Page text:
A Little Free Library Near You is Opening Minds

Pasadena has a history of making sure there is a library no more than one mile from each residence. But now the city has taken proximity to literacy a step further.
Overseen by District 3 Councilmember John Kennedy, the program known as the “Little Free Library” is undergoing tremendous growth. 2929
It started in the late 1990s as a simple way to get more books in the hands of more people, said Susana Porras, Kennedy’s district liaison.

Photo by Shel Segal | OUTLOOK
Photo by Shel Segal | OUTLOOK
Susana Porras, the district liaison for Pasadena District 3’s Councilmember John Kennedy, said she was surprised by the popularity of the Little Free Library in front of her house on Sunset Avenue.

“It’s basically a little box,” said Porras, who has a Little Free Library in front of her house on Sunset Avenue, near the corner of Orange Grove Boulevard and Fair Oaks Avenue. “You can design it any which way you want.
“You fill it up with books. People take them and it’s based on the honor system. Hopefully, when they take one, they leave one.”
Porras said that when she put the box out in 2012, she wasn’t sure what the outcome would be. The results, she said, have surpassed her greatest expectations. People from as far away as San Francisco have visited her box and taken a book.
“It started out as an experiment,” Porras said. “We didn’t know what would happen with the Little Free Library. We thought it might get vandalized. We thought nobody would take books. It turned out to be great.”
Currently, there are approximately 20 Little Free Libraries in operation with nine more planned for production, Porras said.
Her box has a sponsor, Crown City Estate Sales. That helps keep the library fully stocked.
“We do everything we can to keep it full, but we’re surrounded by three different schools,” she said. “We’ve put other things in there, like school supplies, book markers, and people will take them.”
Other sponsors have included the Pasadena Police Department and Throop Lumber, which has helped build the libraries using damaged materials the company cannot sell.
“The whole point is you’re supposed to try and make them out of recycled material,” Porras said. “They don’t want you to use new materials. They’re supposed to be sustainable.”
In addition, Porras said the Little Free Library is handicap-accessible. The shelf is filled with kids’ books and the top with books for adults.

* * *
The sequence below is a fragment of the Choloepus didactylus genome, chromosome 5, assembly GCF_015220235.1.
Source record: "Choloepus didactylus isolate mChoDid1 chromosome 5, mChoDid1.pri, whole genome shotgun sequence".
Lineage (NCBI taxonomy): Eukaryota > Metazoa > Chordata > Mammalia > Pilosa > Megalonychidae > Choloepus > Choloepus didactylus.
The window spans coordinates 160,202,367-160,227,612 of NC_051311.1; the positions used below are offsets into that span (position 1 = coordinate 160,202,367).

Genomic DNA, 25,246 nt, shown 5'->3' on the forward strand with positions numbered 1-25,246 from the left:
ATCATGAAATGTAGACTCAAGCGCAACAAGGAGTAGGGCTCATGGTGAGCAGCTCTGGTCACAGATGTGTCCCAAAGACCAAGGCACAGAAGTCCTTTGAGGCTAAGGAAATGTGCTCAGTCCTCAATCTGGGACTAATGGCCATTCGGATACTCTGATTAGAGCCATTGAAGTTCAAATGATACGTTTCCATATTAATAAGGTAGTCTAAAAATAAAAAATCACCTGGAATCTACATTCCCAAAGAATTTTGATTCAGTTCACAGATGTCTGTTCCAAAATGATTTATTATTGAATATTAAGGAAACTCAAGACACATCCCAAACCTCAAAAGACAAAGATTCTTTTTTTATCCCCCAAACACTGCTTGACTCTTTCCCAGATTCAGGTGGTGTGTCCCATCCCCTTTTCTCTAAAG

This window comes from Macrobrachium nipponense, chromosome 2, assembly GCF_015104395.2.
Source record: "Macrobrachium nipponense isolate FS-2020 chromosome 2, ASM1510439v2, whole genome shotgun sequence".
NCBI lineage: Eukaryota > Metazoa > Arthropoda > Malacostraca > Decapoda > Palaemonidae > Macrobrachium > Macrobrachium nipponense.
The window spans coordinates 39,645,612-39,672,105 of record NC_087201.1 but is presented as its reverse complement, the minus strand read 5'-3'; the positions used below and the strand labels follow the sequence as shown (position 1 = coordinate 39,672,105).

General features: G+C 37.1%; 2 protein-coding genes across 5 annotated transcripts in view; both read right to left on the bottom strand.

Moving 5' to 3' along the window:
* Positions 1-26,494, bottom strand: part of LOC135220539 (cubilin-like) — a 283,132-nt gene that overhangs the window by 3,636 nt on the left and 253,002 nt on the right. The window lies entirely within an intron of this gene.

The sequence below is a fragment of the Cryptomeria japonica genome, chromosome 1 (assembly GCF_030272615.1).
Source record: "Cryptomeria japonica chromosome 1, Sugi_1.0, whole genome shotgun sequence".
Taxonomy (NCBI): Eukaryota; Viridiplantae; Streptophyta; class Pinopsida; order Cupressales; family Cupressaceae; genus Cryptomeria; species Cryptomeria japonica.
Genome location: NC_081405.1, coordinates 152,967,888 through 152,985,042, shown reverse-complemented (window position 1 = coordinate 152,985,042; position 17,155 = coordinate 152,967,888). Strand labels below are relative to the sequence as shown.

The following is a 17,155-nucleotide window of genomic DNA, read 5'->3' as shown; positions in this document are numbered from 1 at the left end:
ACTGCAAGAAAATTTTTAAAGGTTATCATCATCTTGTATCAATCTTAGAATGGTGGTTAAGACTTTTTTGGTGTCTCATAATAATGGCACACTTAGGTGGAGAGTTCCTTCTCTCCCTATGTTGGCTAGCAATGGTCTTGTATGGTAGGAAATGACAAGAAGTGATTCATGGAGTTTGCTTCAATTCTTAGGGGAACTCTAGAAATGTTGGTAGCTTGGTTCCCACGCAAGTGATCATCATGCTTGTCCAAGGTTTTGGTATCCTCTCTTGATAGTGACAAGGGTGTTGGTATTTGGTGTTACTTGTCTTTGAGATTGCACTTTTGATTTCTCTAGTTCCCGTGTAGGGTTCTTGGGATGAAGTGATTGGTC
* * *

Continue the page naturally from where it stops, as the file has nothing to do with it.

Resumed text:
“People love it,” she said. “They absolutely love the idea of having the Little Free Library in front of their yard. And the demand is so big, it’s just amazing. I have people dropping off bags of books on my porch.”
Kennedy said while having a library within a mile of your house is still a good thing, it might be too far for a small child. The Little Free Library can put books into the hands of youngsters right in their neighborhoods.
“One of the ways we are cutting down the distance for little children is with the Little Free Libraries,” said Kennedy, whose district covers central and northwest Pasadena. “They either can keep the book forever, return the book or provide additional books.”
Kennedy said he believes love of reading and learning is necessary to have a productive society.
“If we can reach the child early enough and have them able to read, we will put them on a track of lifetime learning,” he said. “That learning will ensure that they are productive citizens, productive
students, productive parents and will contribute to society.
“The book opens up new vistas of understanding of the world that the child would not normally have. The book transports the little child to positive environments, new ways of learning, new experiences.”
What really struck Porras about her Little Free Library — nobody has ever tried to vandalize it.
“I thought people were going to draw on there,” she said. “And the doors are
PlexiGlass. They’re very easy to scratch. We did have our little American flag stolen. That’s happened twice, but that’s the worst that’s happened.”

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